Panel members included Reinaldo Garcia (President and Chief Executive Officer, Latin America, GE Brasil, Brazil); Enrique García Rodríguez (President and Chief Executive Officer, CAF - Development Bank of Latin America, Caracas; Global Agenda Council on Latin America); Roberto R. Roy (Minister of Canal Affairs of Panama); Zhang Sen (Vice-President, Huawei Technologies); and Lee A. McIntire (Executive Chairman, CH2M HILL Companies, USA).
The panel was quite engaging, specifically during their debate about implementing good projects – ones that both benefit society and are well executed. Part of this relates to good planning and good public engagement.
While some of the panelists focused on the mechanics of a deal, project economics, social benefits, or environmental impact, others believed a project really couldn’t be judged until twenty or thirty years after being completed. The one-hundred year old Panama Canal as the backdrop of the previous night’s WEF Latam 2014 reception, served as a reminder of a project’s duration and how benefit can be measured over time.
Several key themes rose to the surface during a discussion about providing a middle-class or prosperity dividend to those in Latin America who have become part of the middle-class for the first time. While this growing middle-class expresses real need for things like satellite televisions and mobile phones, this is countered with the challenges of commuting to work and access to clean drinking water –something related to the prosperity dividend for the middle-class that struck a number of panel members.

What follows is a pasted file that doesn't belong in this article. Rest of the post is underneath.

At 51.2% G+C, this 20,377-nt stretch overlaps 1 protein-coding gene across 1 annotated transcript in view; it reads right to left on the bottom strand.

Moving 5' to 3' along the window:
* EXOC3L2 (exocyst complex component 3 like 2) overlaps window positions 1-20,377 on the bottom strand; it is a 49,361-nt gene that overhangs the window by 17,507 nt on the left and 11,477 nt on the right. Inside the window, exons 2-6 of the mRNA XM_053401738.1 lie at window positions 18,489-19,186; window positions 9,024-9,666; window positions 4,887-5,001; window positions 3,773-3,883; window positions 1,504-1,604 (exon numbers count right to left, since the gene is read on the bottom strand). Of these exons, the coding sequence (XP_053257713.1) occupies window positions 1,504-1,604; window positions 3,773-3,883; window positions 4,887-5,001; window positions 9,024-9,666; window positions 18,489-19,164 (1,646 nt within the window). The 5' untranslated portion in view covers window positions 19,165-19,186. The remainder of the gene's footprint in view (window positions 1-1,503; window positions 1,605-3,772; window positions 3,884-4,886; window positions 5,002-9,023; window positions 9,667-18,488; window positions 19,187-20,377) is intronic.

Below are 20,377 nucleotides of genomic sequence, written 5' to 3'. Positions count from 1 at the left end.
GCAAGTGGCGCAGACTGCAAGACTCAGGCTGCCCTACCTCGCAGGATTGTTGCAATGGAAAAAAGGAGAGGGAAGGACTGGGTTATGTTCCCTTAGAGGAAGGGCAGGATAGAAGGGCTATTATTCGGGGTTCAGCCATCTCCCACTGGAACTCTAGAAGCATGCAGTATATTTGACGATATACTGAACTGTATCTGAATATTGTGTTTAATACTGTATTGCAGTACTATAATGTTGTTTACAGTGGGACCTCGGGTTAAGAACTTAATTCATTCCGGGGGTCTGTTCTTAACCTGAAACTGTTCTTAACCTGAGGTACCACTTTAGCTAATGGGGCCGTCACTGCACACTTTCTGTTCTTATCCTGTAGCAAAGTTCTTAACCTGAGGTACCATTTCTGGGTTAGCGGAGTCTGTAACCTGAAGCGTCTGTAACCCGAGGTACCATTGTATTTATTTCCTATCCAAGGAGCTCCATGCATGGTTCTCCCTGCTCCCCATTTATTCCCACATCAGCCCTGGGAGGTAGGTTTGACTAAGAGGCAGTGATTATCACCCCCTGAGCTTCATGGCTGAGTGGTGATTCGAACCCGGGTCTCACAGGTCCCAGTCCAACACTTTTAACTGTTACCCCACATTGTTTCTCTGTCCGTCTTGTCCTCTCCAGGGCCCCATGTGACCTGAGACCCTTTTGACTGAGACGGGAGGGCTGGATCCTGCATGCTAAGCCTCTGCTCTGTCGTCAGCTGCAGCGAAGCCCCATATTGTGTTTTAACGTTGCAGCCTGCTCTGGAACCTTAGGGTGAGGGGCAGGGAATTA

The issue of human capital was also touched on as it relates to large markets like Brazil or China, or smaller markets like Panama. With a strong focus on education and discussion about the need for a skilled workforce to develop the sector, the panelists provided a number of great perspectives – from contract engineering, to the perspective of a government official, to the views of a technology supplier.
An important issue was also raised by Minister Roberto Roy around project development timelines. With government officials like the Minister often facing election cycles, or project management teams changing numerous times over the development of a project, the panel agreed that all participants in a project would operate under the real challenges of shifting timelines.
Finally, the panel closed the session by focusing on the success or failure of a project, which all agreed was a shared responsibility of both the public and private sectors. Both the audience and panelists agreed that a fair sharing of risks is not about who can push the hardest, will be the beginning of a very successful project.